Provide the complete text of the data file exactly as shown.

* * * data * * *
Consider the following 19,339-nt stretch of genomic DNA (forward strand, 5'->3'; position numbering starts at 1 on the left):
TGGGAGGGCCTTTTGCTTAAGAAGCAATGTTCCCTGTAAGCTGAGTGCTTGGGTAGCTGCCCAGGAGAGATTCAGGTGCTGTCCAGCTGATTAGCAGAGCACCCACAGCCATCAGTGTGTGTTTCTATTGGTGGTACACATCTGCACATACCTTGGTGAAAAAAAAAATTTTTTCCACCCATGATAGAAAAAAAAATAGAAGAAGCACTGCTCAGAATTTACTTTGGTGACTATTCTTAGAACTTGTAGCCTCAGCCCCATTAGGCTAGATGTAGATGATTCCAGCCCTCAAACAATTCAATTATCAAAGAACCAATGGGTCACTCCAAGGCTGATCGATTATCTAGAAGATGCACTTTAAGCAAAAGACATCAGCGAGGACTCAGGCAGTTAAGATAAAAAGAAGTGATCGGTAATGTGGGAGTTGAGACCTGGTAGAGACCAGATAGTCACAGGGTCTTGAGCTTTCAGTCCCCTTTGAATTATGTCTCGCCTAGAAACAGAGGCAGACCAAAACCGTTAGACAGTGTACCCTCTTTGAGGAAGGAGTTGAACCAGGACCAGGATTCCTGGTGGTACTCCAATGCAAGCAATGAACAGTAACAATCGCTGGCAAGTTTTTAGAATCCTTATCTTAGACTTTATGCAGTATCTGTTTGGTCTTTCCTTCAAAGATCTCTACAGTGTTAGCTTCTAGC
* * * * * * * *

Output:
Consider the following 19,339-nt stretch of genomic DNA (forward strand, 5'->3'; position numbering starts at 1 on the left):
TGGGAGGGCCTTTTGCTTAAGAAGCAATGTTCCCTGTAAGCTGAGTGCTTGGGTAGCTGCCCAGGAGAGATTCAGGTGCTGTCCAGCTGATTAGCAGAGCACCCACAGCCATCAGTGTGTGTTTCTATTGGTGGTACACATCTGCACATACCTTGGTGAAAAAAAAAATTTTTTCCACCCATGATAGAAAAAAAAATAGAAGAAGCACTGCTCAGAATTTACTTTGGTGACTATTCTTAGAACTTGTAGCCTCAGCCCCATTAGGCTAGATGTAGATGATTCCAGCCCTCAAACAATTCAATTATCAAAGAACCAATGGGTCACTCCAAGGCTGATCGATTATCTAGAAGATGCACTTTAAGCAAAAGACATCAGCGAGGACTCAGGCAGTTAAGATAAAAAGAAGTGATCGGTAATGTGGGAGTTGAGACCTGGTAGAGACCAGATAGTCACAGGGTCTTGAGCTTTCAGTCCCCTTTGAATTATGTCTCGCCTAGAAACAGAGGCAGACCAAAACCGTTAGACAGTGTACCCTCTTTGAGGAAGGAGTTGAACCAGGACCAGGATTCCTGGTGGTACTCCAATGCAAGCAATGAACAGTAACAATCGCTGGCAAGTTTTTAGAATCCTTATCTTAGACTTTATGCAGTATCTGTTTGGTCTTTCCTTCAAAGATCTCTACAGTGTTAGCTTCTAGC